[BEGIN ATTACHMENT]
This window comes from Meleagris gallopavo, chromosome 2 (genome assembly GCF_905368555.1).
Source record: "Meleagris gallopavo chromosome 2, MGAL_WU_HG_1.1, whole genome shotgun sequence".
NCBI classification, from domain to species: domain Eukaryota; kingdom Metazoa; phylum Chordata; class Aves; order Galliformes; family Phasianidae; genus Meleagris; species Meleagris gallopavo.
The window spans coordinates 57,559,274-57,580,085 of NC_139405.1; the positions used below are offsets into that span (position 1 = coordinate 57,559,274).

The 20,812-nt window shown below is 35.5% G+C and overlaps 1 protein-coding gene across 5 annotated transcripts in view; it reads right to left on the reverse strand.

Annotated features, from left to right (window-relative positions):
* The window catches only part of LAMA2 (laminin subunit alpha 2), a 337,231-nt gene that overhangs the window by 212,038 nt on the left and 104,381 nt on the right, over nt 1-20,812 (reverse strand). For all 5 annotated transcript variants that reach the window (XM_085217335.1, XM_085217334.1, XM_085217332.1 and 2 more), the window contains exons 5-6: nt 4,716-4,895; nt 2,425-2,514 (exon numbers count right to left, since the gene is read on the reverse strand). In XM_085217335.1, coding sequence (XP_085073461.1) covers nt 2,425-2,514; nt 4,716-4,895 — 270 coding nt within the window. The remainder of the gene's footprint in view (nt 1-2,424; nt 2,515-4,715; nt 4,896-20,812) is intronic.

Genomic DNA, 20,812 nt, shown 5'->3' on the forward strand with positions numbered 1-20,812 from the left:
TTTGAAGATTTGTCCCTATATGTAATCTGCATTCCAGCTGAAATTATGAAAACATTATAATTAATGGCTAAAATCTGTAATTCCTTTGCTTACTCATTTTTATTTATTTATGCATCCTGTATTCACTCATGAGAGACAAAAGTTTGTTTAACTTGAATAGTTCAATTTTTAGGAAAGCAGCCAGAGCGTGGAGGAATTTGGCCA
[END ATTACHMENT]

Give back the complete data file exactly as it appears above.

This window comes from Meleagris gallopavo, chromosome 2 (genome assembly GCF_905368555.1).
Source record: "Meleagris gallopavo chromosome 2, MGAL_WU_HG_1.1, whole genome shotgun sequence".
NCBI classification, from domain to species: domain Eukaryota; kingdom Metazoa; phylum Chordata; class Aves; order Galliformes; family Phasianidae; genus Meleagris; species Meleagris gallopavo.
The window spans coordinates 57,559,274-57,580,085 of NC_139405.1; the positions used below are offsets into that span (position 1 = coordinate 57,559,274).

The 20,812-nt window shown below is 35.5% G+C and overlaps 1 protein-coding gene across 5 annotated transcripts in view; it reads right to left on the reverse strand.

Annotated features, from left to right (window-relative positions):
* The window catches only part of LAMA2 (laminin subunit alpha 2), a 337,231-nt gene that overhangs the window by 212,038 nt on the left and 104,381 nt on the right, over nt 1-20,812 (reverse strand). For all 5 annotated transcript variants that reach the window (XM_085217335.1, XM_085217334.1, XM_085217332.1 and 2 more), the window contains exons 5-6: nt 4,716-4,895; nt 2,425-2,514 (exon numbers count right to left, since the gene is read on the reverse strand). In XM_085217335.1, coding sequence (XP_085073461.1) covers nt 2,425-2,514; nt 4,716-4,895 — 270 coding nt within the window. The remainder of the gene's footprint in view (nt 1-2,424; nt 2,515-4,715; nt 4,896-20,812) is intronic.

Genomic DNA, 20,812 nt, shown 5'->3' on the forward strand with positions numbered 1-20,812 from the left:
TTTGAAGATTTGTCCCTATATGTAATCTGCATTCCAGCTGAAATTATGAAAACATTATAATTAATGGCTAAAATCTGTAATTCCTTTGCTTACTCATTTTTATTTATTTATGCATCCTGTATTCACTCATGAGAGACAAAAGTTTGTTTAACTTGAATAGTTCAATTTTTAGGAAAGCAGCCAGAGCGTGGAGGAATTTGGCCA